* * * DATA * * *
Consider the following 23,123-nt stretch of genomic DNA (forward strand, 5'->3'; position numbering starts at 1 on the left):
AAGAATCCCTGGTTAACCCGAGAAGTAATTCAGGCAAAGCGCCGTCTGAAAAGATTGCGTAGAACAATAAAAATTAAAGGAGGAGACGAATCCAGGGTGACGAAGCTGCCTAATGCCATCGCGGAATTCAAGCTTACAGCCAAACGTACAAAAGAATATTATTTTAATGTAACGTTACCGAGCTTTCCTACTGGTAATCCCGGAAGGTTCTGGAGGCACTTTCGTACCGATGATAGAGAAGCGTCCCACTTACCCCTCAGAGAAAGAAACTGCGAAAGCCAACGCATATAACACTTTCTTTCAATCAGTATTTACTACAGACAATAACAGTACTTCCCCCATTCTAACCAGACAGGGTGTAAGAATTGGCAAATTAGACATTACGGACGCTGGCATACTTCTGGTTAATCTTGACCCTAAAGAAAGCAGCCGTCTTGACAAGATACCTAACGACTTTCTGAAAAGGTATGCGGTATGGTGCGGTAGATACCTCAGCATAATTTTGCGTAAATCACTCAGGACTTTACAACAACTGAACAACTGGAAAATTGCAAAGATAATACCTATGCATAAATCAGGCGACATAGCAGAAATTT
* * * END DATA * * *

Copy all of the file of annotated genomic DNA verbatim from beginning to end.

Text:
Consider the following 23,123-nt stretch of genomic DNA (forward strand, 5'->3'; position numbering starts at 1 on the left):
AAGAATCCCTGGTTAACCCGAGAAGTAATTCAGGCAAAGCGCCGTCTGAAAAGATTGCGTAGAACAATAAAAATTAAAGGAGGAGACGAATCCAGGGTGACGAAGCTGCCTAATGCCATCGCGGAATTCAAGCTTACAGCCAAACGTACAAAAGAATATTATTTTAATGTAACGTTACCGAGCTTTCCTACTGGTAATCCCGGAAGGTTCTGGAGGCACTTTCGTACCGATGATAGAGAAGCGTCCCACTTACCCCTCAGAGAAAGAAACTGCGAAAGCCAACGCATATAACACTTTCTTTCAATCAGTATTTACTACAGACAATAACAGTACTTCCCCCATTCTAACCAGACAGGGTGTAAGAATTGGCAAATTAGACATTACGGACGCTGGCATACTTCTGGTTAATCTTGACCCTAAAGAAAGCAGCCGTCTTGACAAGATACCTAACGACTTTCTGAAAAGGTATGCGGTATGGTGCGGTAGATACCTCAGCATAATTTTGCGTAAATCACTCAGGACTTTACAACAACTGAACAACTGGAAAATTGCAAAGATAATACCTATGCATAAATCAGGCGACATAGCAGAAATTT